Fire Chariot Of Destruction
Review by Felix on February 19, 2022.
Many or even all Graveland albums after Following The Voice Of Blood are comparable with a broad, ever-flowing river. Not very dynamic, but mighty, a little terrifying and always in smooth motion. Fire Chariot Of Destruction is a bit different. It uncovers a more intensive, darker and more aggressive appearance. The grandeur of Memory And Destiny is largely absent on the work discussed here. Instead, there are rumbling, sometimes pretty clumsy, almost somersaulting but still hammering drums and the more or less rough and non-transparent mix guarantees a sinister atmosphere which is aptly represented by the fiery artwork. The omnipresent dark scenario emphasizes Graveland’s black metal side to the disadvantage of the Viking influences.
Variety has never been the core competence of Rob Darken and it goes without saying that Fire Chariot Of Destruction also presents a very homogeneous, almost monolithic approach. Even the shortest song exceeds the six minute mark with great ease, because it is part of Graveland's corporate principle to create a hypnotic atmosphere. Due to this rule, repetition is allowed and tempo shifts are not forbidden, but they do not show up very often as well. That’s okay, because Rob's permanent murmur feels most comfortable in a consistent mid-tempo environment. In addition, it has a regulatory effect. Sometimes the drums seem to run too fast for the stoic guitars or, vice versa, the slow guitars seem to be too slow for the restless pounding drums, but the voice ensures a coherent performance.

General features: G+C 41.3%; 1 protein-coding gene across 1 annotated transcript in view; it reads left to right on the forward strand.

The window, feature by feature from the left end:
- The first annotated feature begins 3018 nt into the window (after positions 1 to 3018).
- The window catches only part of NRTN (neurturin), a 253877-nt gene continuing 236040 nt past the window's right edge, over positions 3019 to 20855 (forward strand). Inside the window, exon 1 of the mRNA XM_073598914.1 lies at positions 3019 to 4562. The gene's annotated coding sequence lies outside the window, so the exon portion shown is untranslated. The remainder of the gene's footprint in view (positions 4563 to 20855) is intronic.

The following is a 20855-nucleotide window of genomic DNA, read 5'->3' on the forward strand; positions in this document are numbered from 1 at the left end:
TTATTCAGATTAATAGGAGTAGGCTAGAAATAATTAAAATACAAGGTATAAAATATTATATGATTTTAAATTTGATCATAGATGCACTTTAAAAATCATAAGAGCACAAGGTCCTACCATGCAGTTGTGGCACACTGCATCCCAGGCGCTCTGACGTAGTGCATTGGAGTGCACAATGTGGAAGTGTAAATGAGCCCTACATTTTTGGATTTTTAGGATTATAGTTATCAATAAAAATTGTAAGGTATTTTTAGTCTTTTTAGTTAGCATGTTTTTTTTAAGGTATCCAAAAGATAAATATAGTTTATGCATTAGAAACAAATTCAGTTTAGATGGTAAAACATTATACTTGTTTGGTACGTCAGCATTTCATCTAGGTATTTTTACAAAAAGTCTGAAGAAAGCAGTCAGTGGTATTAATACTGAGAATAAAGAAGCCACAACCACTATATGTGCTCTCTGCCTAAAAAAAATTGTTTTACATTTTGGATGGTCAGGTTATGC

Maybe the melodies are marginally weaker than on some of the mastermind’s further works. It almost looks like if they have been sacrificed on the altar of rawness. Every now and then, a tinge of chaos shimmers through the songs due to the more or less rhythmic drum inferno ('River Of Tears', 'Creator And Destroyer'). But the lonely fighter then steers against it in time. This is done by the resorting to a proven resource. Indeed, the Viking-like background choirs do not characterize the full-length, but they are not totally absent and add a melodic note. Frankly speaking, that’s logical. The tool box of Darken is too small to omit the use of one or two instruments. On the other hand, he did not seek his trademark sound over a pretty long period only to throw it away again afterwards.
No doubt, Graveland’s art is not the result of freely flowing thoughts, but based on a firm concept. One might consider this approach one-dimensional. But it is also a fact that all eight tracks of Fire Chariot Of Destruction reach a truly consistent and good quality level. In other words, Darken’s music is not broad, but deep. He delivers an album with a playtime of an hour, but without any fillers. It does not glitter with the comparatively polished and majestic overall picture of Creed Of Iron, Memory And Destiny and so on, but its pretty stormy and troubled shape likewise sprays a pleasant aroma.
Rating: 7.8 out of 10472